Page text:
WebSchemas/PeriodicalsComics

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This is a WebSchemas proposal Periodicals and Comics for schema.org. See Proposals listing for more. Status: Candidate




Comics and Periodical Schemas

The following schemata are condensed from an email posted to the WebSchemas email group on January 17, 2012.

Scope

The scope of these schemata is to describe serially published print and digital publications generally and comics more specifically. While this specification is primarily focused on comics, other periodical types - such as magazines - are included within the larger periodical framework. Specialized serials (such as scholarly journals) may extend this framework similar to how the comic schema defined below expands upon it.

The comics schema is intended to describe serially published multi-page print and digital comics. Although some of the work types described below apply, newspaper comic strips and web comics have serialization and syndication structures distinct from other periodicals described here and therefore are not part of the scope of this schema.

The stand-alone Graphic Novel schema defined below is intended to describe long-form comic works, including both original graphic novels and collections of previously published works.

Periodicals and Comics

  • Periodical Series - a sequential grouping of periodical issues - The New Yorker, Redbook, The Lancet, Amazing Spider-Man
  • Periodical Issues - individual instances of periodicals - The New Yorker Vol. 1, Issue 4
  • Individual comic issues - short-form, saddle-stitched, serially published comics (the pamphlet-sized comics seen in comic book stores and hobby shops) - Amazing Spider-Man# 600

Graphic Novels

  • Graphic Novels - long-form comic works (including original graphic novels as well as collections of previously published comics)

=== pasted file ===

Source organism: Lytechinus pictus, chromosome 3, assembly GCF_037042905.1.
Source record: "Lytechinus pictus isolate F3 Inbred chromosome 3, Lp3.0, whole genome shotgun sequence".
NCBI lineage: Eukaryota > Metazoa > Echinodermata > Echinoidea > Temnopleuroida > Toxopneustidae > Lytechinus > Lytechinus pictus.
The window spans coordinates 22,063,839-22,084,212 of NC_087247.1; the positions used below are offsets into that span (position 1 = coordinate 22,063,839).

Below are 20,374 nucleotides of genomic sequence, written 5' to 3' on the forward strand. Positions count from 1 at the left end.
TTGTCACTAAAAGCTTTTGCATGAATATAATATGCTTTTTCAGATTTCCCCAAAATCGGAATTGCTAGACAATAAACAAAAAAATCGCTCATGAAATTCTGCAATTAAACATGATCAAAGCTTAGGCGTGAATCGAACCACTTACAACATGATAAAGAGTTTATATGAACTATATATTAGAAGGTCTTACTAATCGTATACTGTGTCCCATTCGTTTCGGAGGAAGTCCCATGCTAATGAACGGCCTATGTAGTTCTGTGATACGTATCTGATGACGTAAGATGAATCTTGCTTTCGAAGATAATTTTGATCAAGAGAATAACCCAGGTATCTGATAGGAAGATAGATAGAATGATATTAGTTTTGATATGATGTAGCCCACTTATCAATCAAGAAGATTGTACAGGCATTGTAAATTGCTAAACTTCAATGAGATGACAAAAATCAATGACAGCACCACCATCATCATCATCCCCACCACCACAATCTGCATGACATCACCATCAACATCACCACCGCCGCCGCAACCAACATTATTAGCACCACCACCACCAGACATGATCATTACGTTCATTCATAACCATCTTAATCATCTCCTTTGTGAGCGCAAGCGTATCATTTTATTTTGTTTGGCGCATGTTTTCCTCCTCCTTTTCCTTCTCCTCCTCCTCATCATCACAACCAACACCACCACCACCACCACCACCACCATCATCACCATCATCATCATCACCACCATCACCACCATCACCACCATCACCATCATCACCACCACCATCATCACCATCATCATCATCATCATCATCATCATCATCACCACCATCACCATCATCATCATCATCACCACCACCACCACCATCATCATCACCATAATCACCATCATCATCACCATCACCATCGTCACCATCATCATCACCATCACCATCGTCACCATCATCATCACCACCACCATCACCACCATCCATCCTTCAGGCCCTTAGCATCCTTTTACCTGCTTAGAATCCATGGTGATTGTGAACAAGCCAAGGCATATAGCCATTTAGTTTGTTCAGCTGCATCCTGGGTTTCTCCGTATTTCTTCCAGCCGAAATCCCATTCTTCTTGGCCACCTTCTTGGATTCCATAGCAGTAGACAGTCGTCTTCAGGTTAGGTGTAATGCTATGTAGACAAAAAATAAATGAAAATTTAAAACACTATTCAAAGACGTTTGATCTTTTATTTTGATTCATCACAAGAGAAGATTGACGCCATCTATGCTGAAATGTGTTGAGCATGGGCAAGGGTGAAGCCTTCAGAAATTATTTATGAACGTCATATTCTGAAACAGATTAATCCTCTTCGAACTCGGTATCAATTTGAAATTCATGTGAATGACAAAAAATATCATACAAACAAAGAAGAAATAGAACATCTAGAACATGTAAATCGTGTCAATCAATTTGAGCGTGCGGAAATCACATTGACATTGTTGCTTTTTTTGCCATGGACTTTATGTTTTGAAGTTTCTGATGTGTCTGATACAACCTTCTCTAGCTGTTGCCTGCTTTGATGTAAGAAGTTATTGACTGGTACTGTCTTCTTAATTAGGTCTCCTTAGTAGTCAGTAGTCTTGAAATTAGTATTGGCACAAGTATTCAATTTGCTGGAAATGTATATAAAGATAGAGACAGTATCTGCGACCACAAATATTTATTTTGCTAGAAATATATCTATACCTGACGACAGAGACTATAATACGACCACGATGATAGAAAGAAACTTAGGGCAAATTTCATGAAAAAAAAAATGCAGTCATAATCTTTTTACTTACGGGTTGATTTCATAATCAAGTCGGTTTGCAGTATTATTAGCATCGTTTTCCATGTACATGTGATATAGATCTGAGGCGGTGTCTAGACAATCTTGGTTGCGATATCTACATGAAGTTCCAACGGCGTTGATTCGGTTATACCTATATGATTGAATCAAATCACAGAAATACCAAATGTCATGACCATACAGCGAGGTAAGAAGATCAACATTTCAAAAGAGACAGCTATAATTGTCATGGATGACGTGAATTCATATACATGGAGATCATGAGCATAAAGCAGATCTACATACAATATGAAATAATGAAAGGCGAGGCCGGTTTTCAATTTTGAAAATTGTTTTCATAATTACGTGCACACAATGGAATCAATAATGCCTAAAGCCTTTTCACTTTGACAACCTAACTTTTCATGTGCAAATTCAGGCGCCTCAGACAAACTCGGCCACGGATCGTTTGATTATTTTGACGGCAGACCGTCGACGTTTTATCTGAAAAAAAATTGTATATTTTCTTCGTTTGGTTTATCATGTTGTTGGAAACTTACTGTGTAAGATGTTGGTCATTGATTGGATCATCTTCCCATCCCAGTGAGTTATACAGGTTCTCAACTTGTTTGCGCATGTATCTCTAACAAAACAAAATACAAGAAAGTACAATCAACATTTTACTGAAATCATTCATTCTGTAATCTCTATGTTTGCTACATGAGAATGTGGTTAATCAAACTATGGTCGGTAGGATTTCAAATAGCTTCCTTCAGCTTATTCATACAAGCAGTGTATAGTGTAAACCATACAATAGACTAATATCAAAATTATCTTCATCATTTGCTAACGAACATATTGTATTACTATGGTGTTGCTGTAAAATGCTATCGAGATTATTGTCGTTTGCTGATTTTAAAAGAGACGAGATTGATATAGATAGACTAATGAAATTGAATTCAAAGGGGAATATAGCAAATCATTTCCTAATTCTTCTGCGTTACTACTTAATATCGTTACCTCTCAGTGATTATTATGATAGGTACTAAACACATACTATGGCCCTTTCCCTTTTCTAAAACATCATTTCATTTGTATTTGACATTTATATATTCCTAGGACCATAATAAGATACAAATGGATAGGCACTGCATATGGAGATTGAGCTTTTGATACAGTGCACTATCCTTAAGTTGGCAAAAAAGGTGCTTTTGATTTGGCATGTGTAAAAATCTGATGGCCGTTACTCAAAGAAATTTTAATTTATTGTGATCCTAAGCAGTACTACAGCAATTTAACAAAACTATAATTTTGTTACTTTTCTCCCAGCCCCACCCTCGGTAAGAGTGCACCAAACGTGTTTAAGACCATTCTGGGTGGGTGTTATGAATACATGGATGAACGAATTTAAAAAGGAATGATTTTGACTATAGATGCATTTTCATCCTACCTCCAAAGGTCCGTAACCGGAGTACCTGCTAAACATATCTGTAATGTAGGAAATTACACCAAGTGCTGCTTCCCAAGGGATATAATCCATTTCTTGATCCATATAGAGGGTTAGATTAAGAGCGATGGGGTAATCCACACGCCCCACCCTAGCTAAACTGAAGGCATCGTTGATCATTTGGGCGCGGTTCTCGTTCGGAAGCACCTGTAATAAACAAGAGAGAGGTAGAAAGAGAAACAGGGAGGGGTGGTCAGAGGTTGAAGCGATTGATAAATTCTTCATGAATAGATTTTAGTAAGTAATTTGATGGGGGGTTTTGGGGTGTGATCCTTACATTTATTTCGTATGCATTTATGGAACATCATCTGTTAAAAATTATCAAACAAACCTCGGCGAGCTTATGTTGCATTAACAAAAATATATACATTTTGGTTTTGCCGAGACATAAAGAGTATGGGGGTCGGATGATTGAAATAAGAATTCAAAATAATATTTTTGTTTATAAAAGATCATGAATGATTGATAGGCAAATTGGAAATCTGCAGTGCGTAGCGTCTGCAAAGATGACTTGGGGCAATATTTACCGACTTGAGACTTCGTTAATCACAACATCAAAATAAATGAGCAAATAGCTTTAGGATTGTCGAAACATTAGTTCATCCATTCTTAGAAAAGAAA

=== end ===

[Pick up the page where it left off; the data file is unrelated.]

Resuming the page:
Schemata

Periodical Series

Periodical Series (extends and inherits all fields from Intangible)

  • endYear [number] the last year of publication of the series
  • imprint [string] the publishing division which published the series
  • startYear [number] the first year of publication of the series
  • volume [string] the volume identifier for series[1]

Periodical Issue

Periodical Issue (extends and inherits all fields from Creative Work)

  • issueNumber [number] the issue number within the series
  • numberOfPages [number] the page count for the issue
  • series [periodicalSeries] the series to which the issue belongs
  • subtitle [string] the subtitle for the issue (e.g. "The Music Issue" or "The Anniversary Issue")
  • upc [string] the UPC number of the issue

Comic Issue

Comic Issue (extends and inherits all fields from Periodical Issue)

  • artist [person(s)] see role descriptions above
  • colorist [person(s)] see role descriptions above
  • coverArtist [person(s)] see role descriptions above
  • format [string] the format of the comic (comic, book format, etc.)
  • inker [person(s)] see role descriptions above
  • letterer [person(s)] see role descriptions above
  • penciler [person(s)] see role descriptions above
  • variantDescription [string] a description of the variant cover for the issue, if the issue is a variant printing[2]

Graphic Novel

Graphic Novel (extends and inherits all fields from Book)

  • artist [person(s)] see role descriptions above
  • collectedIssues [comicIssue(s)] a list of all issues collected in the graphic novel (for collections of reprinted works)
  • colorist [person(s)] see role descriptions above
  • coverArtist [person(s)] see role descriptions above
  • inker [person(s)] see role descriptions above
  • letterer [person(s)] see role descriptions above
  • penciler [person(s)] see role descriptions above

Code Examples

Comic Issues

Unformatted code:

Amazing Spider-Man (1999) #673
<img src="http://x.annihil.us/u/prod/marvel/i/mg/7/00/4ea85e808c079/portrait_xlarge.jpg" width="150" height="225">
SPIDER-ISLAND: EPILOGUE It’s the morning after for New York City. See how everything has changed for Peter Parker and the spider-crew now that he’s once again the world’s only Spider-Man or is he?
Writer: Dan Slott
Penciller: Stefano Caselli
Colorist: Frank Martin
Letterer: Joe Caramagna
Editor: Stephen Wacker, Tom Brevoort
Orig. Published: November 02, 2011
Imprint: MARVEL UNIVERSE 
Rating: T+ 
Format: Comic 
UPC: 5960604716-67311
Price: $3.99
FOC Date: Oct 10, 2011

With microdata tags:

<div itemscope itemtype="http://schema.org/ComicIssue">
    <div><span itemprop="series" itemscope itemtype="http://schema.org/PeriodicalSeries"><span itemprop="name">Amazing Spider-Man</span> (<span itemprop="startYear">1999</span>)</span> #<span itemprop="issueNumber">673</span></div>
    <img src="http://x.annihil.us/u/prod/marvel/i/mg/7/00/4ea85e808c079/portrait_xlarge.jpg" width="150" height="225" itemprop="image">